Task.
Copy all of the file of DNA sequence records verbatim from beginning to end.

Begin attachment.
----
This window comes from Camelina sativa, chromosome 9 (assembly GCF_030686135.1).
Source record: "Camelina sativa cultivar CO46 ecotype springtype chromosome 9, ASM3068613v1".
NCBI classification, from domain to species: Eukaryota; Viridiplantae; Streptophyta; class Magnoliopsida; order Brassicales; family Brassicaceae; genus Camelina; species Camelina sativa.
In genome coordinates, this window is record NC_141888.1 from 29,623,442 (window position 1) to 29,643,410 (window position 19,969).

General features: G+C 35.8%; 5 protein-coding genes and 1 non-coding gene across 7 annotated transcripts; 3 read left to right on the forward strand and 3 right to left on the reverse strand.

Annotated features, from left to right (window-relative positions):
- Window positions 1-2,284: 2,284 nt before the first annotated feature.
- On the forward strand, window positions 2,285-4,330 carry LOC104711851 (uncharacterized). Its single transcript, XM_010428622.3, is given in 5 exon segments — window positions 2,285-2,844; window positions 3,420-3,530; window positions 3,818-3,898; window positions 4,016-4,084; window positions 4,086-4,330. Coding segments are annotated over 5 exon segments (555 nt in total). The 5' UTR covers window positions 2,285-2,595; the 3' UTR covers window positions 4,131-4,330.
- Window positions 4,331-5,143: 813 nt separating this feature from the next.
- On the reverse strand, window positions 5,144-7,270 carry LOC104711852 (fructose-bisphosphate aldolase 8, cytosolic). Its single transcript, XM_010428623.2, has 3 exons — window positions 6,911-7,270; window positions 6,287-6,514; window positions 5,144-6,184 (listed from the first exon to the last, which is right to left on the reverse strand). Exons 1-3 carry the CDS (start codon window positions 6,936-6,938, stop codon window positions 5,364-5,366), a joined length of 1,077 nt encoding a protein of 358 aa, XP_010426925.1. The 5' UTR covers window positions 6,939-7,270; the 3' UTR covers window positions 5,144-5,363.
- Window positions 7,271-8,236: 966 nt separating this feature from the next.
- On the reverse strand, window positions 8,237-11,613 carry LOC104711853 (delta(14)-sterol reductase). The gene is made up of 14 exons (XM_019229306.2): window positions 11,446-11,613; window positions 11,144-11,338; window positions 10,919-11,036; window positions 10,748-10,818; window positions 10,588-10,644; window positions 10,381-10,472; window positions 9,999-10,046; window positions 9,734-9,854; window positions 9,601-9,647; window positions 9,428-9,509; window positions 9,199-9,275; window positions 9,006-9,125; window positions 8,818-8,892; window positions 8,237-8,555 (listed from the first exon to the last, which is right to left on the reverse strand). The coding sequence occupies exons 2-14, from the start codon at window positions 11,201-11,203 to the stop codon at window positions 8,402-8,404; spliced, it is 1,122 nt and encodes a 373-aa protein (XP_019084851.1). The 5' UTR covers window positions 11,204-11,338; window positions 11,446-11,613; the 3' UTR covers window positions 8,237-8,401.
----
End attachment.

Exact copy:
This window comes from Camelina sativa, chromosome 9 (assembly GCF_030686135.1).
Source record: "Camelina sativa cultivar CO46 ecotype springtype chromosome 9, ASM3068613v1".
NCBI classification, from domain to species: Eukaryota; Viridiplantae; Streptophyta; class Magnoliopsida; order Brassicales; family Brassicaceae; genus Camelina; species Camelina sativa.
In genome coordinates, this window is record NC_141888.1 from 29,623,442 (window position 1) to 29,643,410 (window position 19,969).

General features: G+C 35.8%; 5 protein-coding genes and 1 non-coding gene across 7 annotated transcripts; 3 read left to right on the forward strand and 3 right to left on the reverse strand.

Annotated features, from left to right (window-relative positions):
- Window positions 1-2,284: 2,284 nt before the first annotated feature.
- On the forward strand, window positions 2,285-4,330 carry LOC104711851 (uncharacterized). Its single transcript, XM_010428622.3, is given in 5 exon segments — window positions 2,285-2,844; window positions 3,420-3,530; window positions 3,818-3,898; window positions 4,016-4,084; window positions 4,086-4,330. Coding segments are annotated over 5 exon segments (555 nt in total). The 5' UTR covers window positions 2,285-2,595; the 3' UTR covers window positions 4,131-4,330.
- Window positions 4,331-5,143: 813 nt separating this feature from the next.
- On the reverse strand, window positions 5,144-7,270 carry LOC104711852 (fructose-bisphosphate aldolase 8, cytosolic). Its single transcript, XM_010428623.2, has 3 exons — window positions 6,911-7,270; window positions 6,287-6,514; window positions 5,144-6,184 (listed from the first exon to the last, which is right to left on the reverse strand). Exons 1-3 carry the CDS (start codon window positions 6,936-6,938, stop codon window positions 5,364-5,366), a joined length of 1,077 nt encoding a protein of 358 aa, XP_010426925.1. The 5' UTR covers window positions 6,939-7,270; the 3' UTR covers window positions 5,144-5,363.
- Window positions 7,271-8,236: 966 nt separating this feature from the next.
- On the reverse strand, window positions 8,237-11,613 carry LOC104711853 (delta(14)-sterol reductase). The gene is made up of 14 exons (XM_019229306.2): window positions 11,446-11,613; window positions 11,144-11,338; window positions 10,919-11,036; window positions 10,748-10,818; window positions 10,588-10,644; window positions 10,381-10,472; window positions 9,999-10,046; window positions 9,734-9,854; window positions 9,601-9,647; window positions 9,428-9,509; window positions 9,199-9,275; window positions 9,006-9,125; window positions 8,818-8,892; window positions 8,237-8,555 (listed from the first exon to the last, which is right to left on the reverse strand). The coding sequence occupies exons 2-14, from the start codon at window positions 11,201-11,203 to the stop codon at window positions 8,402-8,404; spliced, it is 1,122 nt and encodes a 373-aa protein (XP_019084851.1). The 5' UTR covers window positions 11,204-11,338; window positions 11,446-11,613; the 3' UTR covers window positions 8,237-8,401.